At a panel discussion held at the National Constitution Center in Philadelphia in November, officials from the U.S. Equal Employment Opportunity Commission (EEOC) and the National Labor Relations Board (NLRB) cautioned employers about using social media in the hiring process. They noted that laws barring the improper use of information still apply, even when individuals post personal details online.
Often, employers use social media in two ways when hiring: to recruit candidates by publicizing job openings and to conduct background checks to confirm a candidate’s qualifications for a position. Using social media to confirm an applicant’s background and qualifications can be a legal landmine. Hiring managers can look at applicants’ personal details or opinions that are posted online, but they cannot use those details or opinions when making hiring decisions. For instance, if a hiring manager looks at a candidate’s social media profile, they should not make comments on an aspect of it during the interview. If the candidate isn’t hired, he or she can then use anything that was on the profile—even if not discussed in the interview—as grounds for action against the would-be employer.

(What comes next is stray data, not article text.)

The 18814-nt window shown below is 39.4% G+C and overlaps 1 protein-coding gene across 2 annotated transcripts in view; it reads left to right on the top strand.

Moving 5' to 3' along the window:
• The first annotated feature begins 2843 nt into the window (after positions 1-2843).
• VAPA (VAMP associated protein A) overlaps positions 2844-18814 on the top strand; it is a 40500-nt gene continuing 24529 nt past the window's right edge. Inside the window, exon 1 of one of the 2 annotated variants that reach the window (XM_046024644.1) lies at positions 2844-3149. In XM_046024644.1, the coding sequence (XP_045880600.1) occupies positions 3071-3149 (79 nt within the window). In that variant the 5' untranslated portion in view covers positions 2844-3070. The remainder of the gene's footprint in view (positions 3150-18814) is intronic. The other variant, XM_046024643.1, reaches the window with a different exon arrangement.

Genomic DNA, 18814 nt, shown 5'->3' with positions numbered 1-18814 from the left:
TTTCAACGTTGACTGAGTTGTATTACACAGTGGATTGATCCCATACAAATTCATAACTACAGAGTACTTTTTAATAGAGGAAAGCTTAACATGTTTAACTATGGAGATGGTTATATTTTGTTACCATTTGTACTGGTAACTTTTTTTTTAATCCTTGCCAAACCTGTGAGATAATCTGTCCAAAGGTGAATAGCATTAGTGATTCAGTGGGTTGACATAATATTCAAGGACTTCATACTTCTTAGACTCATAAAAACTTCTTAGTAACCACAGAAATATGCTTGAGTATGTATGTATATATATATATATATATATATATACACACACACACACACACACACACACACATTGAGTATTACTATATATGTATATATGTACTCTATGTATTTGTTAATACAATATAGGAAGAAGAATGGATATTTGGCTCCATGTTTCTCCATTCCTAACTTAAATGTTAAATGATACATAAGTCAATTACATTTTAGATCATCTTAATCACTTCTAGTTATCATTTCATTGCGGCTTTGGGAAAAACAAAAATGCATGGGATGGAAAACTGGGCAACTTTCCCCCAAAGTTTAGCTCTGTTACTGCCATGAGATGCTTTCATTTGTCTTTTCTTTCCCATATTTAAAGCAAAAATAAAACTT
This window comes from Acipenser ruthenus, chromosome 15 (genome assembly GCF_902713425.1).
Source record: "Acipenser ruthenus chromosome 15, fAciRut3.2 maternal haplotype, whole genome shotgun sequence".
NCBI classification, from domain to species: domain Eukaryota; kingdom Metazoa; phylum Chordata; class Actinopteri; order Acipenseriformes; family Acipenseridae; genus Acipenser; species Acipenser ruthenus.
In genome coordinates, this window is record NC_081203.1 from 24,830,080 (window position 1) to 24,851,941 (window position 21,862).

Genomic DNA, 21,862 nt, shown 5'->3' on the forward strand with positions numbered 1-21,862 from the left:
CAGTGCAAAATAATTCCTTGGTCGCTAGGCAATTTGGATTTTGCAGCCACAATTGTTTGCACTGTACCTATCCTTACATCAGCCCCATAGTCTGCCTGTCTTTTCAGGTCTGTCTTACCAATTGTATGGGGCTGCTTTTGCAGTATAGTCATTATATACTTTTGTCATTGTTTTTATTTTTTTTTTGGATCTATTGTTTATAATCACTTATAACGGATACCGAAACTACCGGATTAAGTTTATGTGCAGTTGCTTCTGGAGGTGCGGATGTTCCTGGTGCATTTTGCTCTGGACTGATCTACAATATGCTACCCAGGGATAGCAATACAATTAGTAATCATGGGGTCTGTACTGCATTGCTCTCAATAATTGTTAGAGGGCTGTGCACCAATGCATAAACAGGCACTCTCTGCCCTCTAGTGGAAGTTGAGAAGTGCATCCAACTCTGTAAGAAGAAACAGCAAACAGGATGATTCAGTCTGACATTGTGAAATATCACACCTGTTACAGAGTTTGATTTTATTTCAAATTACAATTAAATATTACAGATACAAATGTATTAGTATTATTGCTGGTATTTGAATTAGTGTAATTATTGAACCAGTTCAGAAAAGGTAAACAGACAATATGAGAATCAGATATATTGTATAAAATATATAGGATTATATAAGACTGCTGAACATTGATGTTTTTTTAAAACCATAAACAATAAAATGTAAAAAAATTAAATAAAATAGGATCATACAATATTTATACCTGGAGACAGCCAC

Thus, social media provides a good opportunity for HR and employment lawyers to retrain hiring managers on what they can legally consider when making a hiring decision. If you take one thing away from this short warning, remember: it is illegal for an employer to base hiring decisions on stereotypes and assumptions about a person's race, color, religion, sex (including pregnancy), national origin, age (40 or older), disability or genetic information, even if the employer learns about these characteristics on social media.